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Electric atmosphere at Geneva International Motor Show

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Electric atmosphere at Geneva International Motor Show

Electric atmosphere at Geneva International Motor Show
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There’s an electric atmosphere at the annual international Geneva Motor Show. Running until the 18th of March, the show gives car manufacturers the chance to showcase their latest models and concepts, with Croatia’s Rimac electric hypercar stealing a lot of attention with its 412km/h top speed and 1.97 0-100km/h time.

Fans of internal combustion powered supercars are also spoilt for choice, with a new Bugatti revealed for those who have a cool €2.65 million in the bank and the desire to spend it.

Any company today, especially in the automotive world, can't ignore electrification.

Jonathan Wells Head of Design at Morgan Motors

Porsche has something a little more affordable on offer. Prices start at almost €200,000 for their 911 GT3 RS, one of the most photographed and blogged cars at the event. The Geneva show version would be tricky to lose in the car park as it’s so bright, but one suspects it’s possible to change the colour.

Morgan are making an electric car for the first time ever. The firm’s 1930s design cues are intact in the EV3, which features brass switches and a bakelite drive selector, albeit with an internal electric reboot for a trending market. Jonathan Wells, the head of design at Morgan Motors explained the decision:

“Any company today, especially in the automotive world, can’t ignore electrification. It’s happening at a global scale, we need to think about what we’re doing to our planet obviously. So it’s something very important for Morgan to consider”.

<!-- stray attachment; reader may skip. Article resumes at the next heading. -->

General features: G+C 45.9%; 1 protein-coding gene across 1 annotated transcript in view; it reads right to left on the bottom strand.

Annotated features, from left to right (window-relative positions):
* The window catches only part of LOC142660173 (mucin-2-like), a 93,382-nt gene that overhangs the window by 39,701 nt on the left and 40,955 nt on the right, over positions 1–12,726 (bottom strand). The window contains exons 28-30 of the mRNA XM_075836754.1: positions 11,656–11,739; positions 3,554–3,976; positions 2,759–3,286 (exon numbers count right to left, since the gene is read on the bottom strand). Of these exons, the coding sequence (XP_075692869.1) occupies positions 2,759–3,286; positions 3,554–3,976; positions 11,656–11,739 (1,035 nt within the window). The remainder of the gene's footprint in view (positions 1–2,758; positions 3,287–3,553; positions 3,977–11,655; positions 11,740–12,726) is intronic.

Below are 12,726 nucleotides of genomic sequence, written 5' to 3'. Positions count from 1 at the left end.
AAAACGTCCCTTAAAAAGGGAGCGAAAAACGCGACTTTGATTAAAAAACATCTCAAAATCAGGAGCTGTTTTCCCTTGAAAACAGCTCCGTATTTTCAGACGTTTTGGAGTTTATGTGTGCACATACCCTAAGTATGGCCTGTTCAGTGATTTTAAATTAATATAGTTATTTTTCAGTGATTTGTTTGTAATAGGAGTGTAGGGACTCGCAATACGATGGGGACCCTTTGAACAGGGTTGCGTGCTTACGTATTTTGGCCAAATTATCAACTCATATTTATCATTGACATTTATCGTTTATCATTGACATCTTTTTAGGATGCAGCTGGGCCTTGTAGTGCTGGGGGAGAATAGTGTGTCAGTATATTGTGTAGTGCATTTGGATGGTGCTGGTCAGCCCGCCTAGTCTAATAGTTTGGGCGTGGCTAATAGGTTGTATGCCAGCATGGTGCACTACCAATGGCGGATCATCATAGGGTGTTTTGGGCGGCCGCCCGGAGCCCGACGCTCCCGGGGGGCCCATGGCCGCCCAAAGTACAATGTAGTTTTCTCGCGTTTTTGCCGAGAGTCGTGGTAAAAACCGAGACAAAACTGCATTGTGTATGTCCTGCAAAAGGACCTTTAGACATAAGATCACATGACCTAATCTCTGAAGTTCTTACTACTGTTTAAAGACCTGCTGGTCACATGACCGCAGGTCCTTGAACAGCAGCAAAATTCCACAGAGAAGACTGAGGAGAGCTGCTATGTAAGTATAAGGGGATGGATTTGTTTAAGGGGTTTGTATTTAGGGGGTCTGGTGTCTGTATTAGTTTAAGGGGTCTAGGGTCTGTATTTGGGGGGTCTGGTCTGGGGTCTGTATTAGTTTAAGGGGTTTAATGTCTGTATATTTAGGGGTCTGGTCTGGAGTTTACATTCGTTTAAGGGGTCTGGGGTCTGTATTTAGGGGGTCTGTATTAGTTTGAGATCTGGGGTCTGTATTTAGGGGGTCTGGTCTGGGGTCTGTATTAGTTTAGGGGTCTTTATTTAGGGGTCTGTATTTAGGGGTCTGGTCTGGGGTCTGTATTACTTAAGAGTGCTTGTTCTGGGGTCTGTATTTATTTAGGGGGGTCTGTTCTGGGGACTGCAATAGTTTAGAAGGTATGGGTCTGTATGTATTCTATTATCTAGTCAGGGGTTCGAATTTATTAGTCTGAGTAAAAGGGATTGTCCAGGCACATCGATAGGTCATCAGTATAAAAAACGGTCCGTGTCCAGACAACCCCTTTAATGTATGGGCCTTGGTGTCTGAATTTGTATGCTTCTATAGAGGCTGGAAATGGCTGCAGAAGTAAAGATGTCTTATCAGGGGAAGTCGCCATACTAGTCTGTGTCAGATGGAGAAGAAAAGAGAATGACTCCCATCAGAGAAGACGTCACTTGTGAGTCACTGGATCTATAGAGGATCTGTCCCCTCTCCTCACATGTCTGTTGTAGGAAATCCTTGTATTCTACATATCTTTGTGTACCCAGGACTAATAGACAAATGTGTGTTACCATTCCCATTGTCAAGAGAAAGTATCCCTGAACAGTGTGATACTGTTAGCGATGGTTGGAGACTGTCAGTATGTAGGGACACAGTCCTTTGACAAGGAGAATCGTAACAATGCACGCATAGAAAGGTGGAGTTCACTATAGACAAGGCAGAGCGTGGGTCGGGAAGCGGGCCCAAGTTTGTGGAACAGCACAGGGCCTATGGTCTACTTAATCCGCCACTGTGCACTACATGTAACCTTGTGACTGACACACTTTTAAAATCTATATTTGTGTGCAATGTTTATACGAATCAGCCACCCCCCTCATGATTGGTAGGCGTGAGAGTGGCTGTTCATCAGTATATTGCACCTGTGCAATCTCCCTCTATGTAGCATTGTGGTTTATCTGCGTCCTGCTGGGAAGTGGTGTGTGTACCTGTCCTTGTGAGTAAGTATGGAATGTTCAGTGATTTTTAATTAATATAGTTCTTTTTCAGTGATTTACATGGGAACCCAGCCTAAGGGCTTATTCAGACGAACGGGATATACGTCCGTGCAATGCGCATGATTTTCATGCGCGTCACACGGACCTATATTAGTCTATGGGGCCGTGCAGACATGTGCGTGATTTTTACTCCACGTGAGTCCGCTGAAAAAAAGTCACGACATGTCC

Renault came to Geneva with some of its petrolhead pleasing RS models but also a large ‘mobility concept’ called the EZ-Go. Laurent Van Den Acker, the Senior Vice President of Corporate Design at Groupe Renualt, explained the idea to Euronews: “The Renault EZ-Go is our vision for urban mobility of the future, which is a service, it’s a shared vehicle. It’s a shared vehicle that you don’t own anymore, it is driverless, no steering wheel, and it can actually find its way itself through the city, through an app.”

Italian design house Icona had an even more upmarket autonomous vehicle on its stand, with an interior with seating for six and the quality materials one would associate with a luxury yacht or jet. VW was another of the firms to present electric and autonomous concepts to the crowds, with a concept called I.D. Vizzion, that even incorporates artificial intelligence to learn about a driver’s habits.

Geneva has a special place in the car-lover’s heart, because it features some of the smaller German and Italian performance brands and tuners that are seldom seen at other shows, such as Ruf and Touring of Milan.

It has a special place in the heart of car salesmen too, because of the wealthy locals and visitors. So does anyone actually buy a car here? Euronews put that question to Alpine, the newly relaunched French sports car maker whose A110 was surrounded by crowds. “We do sell cars here, absolutely,” said Design Director Antony Villain. “There are lots of customers at Geneva, lots of customers for sports cars.”

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